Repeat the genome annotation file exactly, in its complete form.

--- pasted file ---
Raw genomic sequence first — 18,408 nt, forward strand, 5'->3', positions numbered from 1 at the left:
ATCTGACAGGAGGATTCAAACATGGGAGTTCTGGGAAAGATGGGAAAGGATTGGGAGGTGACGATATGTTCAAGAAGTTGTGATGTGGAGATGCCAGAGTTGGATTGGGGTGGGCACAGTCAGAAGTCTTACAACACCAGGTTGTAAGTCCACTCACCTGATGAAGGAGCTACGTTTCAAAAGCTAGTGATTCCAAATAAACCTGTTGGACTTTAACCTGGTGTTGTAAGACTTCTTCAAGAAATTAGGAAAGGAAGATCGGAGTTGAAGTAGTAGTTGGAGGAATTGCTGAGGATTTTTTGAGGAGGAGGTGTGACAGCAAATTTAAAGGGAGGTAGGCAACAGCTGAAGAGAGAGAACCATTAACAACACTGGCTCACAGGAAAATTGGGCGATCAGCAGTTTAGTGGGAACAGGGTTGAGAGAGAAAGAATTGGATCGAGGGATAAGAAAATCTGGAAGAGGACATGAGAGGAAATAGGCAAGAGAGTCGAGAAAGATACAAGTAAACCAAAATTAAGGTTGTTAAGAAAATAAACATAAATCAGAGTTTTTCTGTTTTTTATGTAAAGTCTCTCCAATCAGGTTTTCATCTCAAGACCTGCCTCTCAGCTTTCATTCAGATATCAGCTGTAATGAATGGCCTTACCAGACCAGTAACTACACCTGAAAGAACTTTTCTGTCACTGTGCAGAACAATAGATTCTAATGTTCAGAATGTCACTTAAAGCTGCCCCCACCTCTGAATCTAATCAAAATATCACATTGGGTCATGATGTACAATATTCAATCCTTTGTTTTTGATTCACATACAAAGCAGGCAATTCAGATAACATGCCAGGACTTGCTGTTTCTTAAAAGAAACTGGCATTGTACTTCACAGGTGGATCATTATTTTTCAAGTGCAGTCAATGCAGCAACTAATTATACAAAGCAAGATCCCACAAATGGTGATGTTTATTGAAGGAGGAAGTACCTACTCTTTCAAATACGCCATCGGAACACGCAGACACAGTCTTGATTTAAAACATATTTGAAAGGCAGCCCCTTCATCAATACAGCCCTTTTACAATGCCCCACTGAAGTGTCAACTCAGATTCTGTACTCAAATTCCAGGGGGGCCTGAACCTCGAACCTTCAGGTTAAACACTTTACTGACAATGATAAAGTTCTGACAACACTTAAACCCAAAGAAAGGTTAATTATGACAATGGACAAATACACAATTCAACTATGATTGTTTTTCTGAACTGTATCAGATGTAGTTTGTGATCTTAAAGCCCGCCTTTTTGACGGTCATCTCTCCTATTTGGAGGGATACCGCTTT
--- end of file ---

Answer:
Raw genomic sequence first — 18,408 nt, forward strand, 5'->3', positions numbered from 1 at the left:
ATCTGACAGGAGGATTCAAACATGGGAGTTCTGGGAAAGATGGGAAAGGATTGGGAGGTGACGATATGTTCAAGAAGTTGTGATGTGGAGATGCCAGAGTTGGATTGGGGTGGGCACAGTCAGAAGTCTTACAACACCAGGTTGTAAGTCCACTCACCTGATGAAGGAGCTACGTTTCAAAAGCTAGTGATTCCAAATAAACCTGTTGGACTTTAACCTGGTGTTGTAAGACTTCTTCAAGAAATTAGGAAAGGAAGATCGGAGTTGAAGTAGTAGTTGGAGGAATTGCTGAGGATTTTTTGAGGAGGAGGTGTGACAGCAAATTTAAAGGGAGGTAGGCAACAGCTGAAGAGAGAGAACCATTAACAACACTGGCTCACAGGAAAATTGGGCGATCAGCAGTTTAGTGGGAACAGGGTTGAGAGAGAAAGAATTGGATCGAGGGATAAGAAAATCTGGAAGAGGACATGAGAGGAAATAGGCAAGAGAGTCGAGAAAGATACAAGTAAACCAAAATTAAGGTTGTTAAGAAAATAAACATAAATCAGAGTTTTTCTGTTTTTTATGTAAAGTCTCTCCAATCAGGTTTTCATCTCAAGACCTGCCTCTCAGCTTTCATTCAGATATCAGCTGTAATGAATGGCCTTACCAGACCAGTAACTACACCTGAAAGAACTTTTCTGTCACTGTGCAGAACAATAGATTCTAATGTTCAGAATGTCACTTAAAGCTGCCCCCACCTCTGAATCTAATCAAAATATCACATTGGGTCATGATGTACAATATTCAATCCTTTGTTTTTGATTCACATACAAAGCAGGCAATTCAGATAACATGCCAGGACTTGCTGTTTCTTAAAAGAAACTGGCATTGTACTTCACAGGTGGATCATTATTTTTCAAGTGCAGTCAATGCAGCAACTAATTATACAAAGCAAGATCCCACAAATGGTGATGTTTATTGAAGGAGGAAGTACCTACTCTTTCAAATACGCCATCGGAACACGCAGACACAGTCTTGATTTAAAACATATTTGAAAGGCAGCCCCTTCATCAATACAGCCCTTTTACAATGCCCCACTGAAGTGTCAACTCAGATTCTGTACTCAAATTCCAGGGGGGCCTGAACCTCGAACCTTCAGGTTAAACACTTTACTGACAATGATAAAGTTCTGACAACACTTAAACCCAAAGAAAGGTTAATTATGACAATGGACAAATACACAATTCAACTATGATTGTTTTTCTGAACTGTATCAGATGTAGTTTGTGATCTTAAAGCCCGCCTTTTTGACGGTCATCTCTCCTATTTGGAGGGATACCGCTTT